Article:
Monday, October 8, 2012
150th of the Battle of Perryville, KY
CS General Braxton Bragg (left) & US General Don Carlos Buell (right).
Today 150 years ago the 16,000-man Confederate Army of the Mississippi (soon to be Army of Tennessee) of CS General Braxton Bragg clashed with the 22,000-man Union Army of the Ohio (soon to be the Army of the Cumberland) of US General Don Carlos Buell met in the field of battle near Perryville, KY.
Map of the Kentucky Invasion of CS General Braxton Bragg. [Map by Hal Jespersen, www.cwmaps.com]
That late summer of 1862, as Robert E. Lee and the Confederate Army of Northern Virginia, invaded Maryland, so to, in the Western Theatre, the other major Confederate field army, that of Bragg, invaded the border state of Kentucky. Indeed, the Commonwealth of Kentucky had a fair number of Confedeate sympathizers, and Bragg would spend some time installing a Southern government in the Bluegrass State. In pursuit was the Union force of Don Carlos Buell. He was under great pressure from the administration to engage the Southern host, as it was already October. A feint by the Union commander as his forces marched Southeast from Louisville insured that he would have greater numbers than his Confederate foes.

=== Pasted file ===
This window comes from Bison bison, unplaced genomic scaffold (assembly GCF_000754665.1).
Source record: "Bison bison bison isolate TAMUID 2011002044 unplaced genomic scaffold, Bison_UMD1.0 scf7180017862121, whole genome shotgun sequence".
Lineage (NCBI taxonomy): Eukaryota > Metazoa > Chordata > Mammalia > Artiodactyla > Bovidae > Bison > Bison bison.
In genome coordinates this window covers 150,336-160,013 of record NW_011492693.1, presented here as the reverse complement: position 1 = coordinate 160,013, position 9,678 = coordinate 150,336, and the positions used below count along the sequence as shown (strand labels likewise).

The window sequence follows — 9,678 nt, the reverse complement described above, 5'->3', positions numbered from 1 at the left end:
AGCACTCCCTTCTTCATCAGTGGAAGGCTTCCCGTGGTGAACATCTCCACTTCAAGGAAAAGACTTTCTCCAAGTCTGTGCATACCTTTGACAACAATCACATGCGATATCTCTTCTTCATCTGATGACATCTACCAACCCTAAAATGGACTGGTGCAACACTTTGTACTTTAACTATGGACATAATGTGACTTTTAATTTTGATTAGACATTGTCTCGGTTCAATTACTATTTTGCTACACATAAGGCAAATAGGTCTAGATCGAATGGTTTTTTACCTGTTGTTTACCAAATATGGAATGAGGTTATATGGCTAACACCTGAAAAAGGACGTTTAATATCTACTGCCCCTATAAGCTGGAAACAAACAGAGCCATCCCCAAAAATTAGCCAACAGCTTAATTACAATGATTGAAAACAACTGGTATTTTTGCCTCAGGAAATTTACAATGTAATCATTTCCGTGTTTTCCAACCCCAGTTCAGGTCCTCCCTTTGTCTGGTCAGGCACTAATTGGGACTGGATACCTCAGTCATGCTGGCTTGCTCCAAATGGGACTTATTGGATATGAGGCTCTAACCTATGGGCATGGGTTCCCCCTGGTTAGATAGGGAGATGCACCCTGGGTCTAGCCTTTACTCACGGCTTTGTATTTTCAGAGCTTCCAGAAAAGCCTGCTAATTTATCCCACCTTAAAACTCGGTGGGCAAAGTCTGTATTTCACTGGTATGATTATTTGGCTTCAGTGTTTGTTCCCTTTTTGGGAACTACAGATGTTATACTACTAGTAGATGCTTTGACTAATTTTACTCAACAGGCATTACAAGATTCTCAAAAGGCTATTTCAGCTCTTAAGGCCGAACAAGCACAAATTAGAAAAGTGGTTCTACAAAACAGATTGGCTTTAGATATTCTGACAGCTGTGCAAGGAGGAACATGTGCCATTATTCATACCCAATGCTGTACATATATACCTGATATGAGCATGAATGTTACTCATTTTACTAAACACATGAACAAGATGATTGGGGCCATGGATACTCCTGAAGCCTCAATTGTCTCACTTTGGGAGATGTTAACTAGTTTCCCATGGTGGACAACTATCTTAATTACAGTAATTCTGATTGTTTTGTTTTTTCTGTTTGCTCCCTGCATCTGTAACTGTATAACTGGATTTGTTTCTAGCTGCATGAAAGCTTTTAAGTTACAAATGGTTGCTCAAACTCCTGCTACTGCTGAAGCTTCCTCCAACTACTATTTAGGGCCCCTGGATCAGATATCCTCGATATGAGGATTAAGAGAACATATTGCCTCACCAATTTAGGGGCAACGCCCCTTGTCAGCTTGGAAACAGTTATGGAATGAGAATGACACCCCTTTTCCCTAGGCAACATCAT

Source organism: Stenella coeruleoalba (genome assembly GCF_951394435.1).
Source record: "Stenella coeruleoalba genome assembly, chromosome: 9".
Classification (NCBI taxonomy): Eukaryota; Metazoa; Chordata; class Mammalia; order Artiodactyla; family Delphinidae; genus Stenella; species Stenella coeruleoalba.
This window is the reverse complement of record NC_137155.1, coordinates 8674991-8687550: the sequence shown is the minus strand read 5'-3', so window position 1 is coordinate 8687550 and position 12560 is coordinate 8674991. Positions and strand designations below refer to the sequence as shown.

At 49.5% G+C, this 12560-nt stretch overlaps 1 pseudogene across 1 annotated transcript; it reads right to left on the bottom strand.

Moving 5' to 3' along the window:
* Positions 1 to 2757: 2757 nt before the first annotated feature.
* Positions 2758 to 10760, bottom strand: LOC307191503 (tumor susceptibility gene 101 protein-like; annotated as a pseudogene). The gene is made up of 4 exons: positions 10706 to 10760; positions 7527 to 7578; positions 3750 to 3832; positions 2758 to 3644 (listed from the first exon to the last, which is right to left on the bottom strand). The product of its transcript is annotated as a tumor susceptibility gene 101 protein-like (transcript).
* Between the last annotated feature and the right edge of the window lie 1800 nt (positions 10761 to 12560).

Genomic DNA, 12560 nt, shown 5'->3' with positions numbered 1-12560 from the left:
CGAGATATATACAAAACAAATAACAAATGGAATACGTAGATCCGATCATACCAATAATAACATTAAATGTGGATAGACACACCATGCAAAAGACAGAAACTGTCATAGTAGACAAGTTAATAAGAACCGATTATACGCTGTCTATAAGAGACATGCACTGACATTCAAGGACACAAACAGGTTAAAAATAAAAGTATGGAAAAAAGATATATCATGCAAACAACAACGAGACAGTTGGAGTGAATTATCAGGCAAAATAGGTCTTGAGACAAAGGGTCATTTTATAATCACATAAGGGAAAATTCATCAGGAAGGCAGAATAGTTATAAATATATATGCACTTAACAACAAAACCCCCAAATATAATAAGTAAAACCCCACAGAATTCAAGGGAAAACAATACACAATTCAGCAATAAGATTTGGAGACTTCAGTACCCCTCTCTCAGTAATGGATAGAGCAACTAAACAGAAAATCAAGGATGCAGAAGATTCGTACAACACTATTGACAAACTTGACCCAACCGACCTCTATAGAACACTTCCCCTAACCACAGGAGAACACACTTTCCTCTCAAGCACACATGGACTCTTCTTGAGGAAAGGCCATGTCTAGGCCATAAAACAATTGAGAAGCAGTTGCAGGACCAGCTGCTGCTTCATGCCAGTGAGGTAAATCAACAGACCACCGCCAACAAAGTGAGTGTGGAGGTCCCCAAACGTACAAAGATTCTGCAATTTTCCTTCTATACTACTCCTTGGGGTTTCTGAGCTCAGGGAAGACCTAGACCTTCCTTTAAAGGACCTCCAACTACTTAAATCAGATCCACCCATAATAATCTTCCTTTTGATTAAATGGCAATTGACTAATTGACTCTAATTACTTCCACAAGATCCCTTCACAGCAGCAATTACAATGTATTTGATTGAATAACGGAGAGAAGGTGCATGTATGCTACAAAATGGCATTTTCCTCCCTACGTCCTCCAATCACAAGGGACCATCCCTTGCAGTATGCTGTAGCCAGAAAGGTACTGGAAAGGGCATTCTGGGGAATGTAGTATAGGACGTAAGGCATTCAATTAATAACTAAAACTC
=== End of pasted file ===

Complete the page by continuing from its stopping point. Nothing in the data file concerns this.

Opening dispositions of the two armies at Perryville, KY. [Map by Hal Jespersen, www.cwmaps.com]
The two arms fought the Battle of Perryville in warm, and dry conditions, owing to a drought that had impacted the region that year. Indeed, opposing groups of skirmishers looking for water marked the opening of the battle.
Here is the NPS description of the battle: http://www.nps.gov/history/hps/abpp/battles/ky009.htm
The battlefield itself is maintained as part of the Kentucky State Park system: http://www.perryvillebattlefield.org/
Like the Battle of Antietam the month before, the Battle of Perryville was marked by intense fighting and heavy losses. Bragg lost 20% of his engaged force at Perryville, 3,396, while Buell had 4,211 Union casualties. Likewise, it ended with both forces still on the field of battle, and, also like Antietam, the strategic situation meant that the Confederates and Bragg would have to abandon the invasion and fall back into Tennessee. In a final clear parallel -- General Buell would be relieved of command for his sluggish pursuit of Bragg, as General McClellan would be removed for his failure to follow-up on his "victory" over Lee at Antietam.
Both theatres would see mighty clashes come December...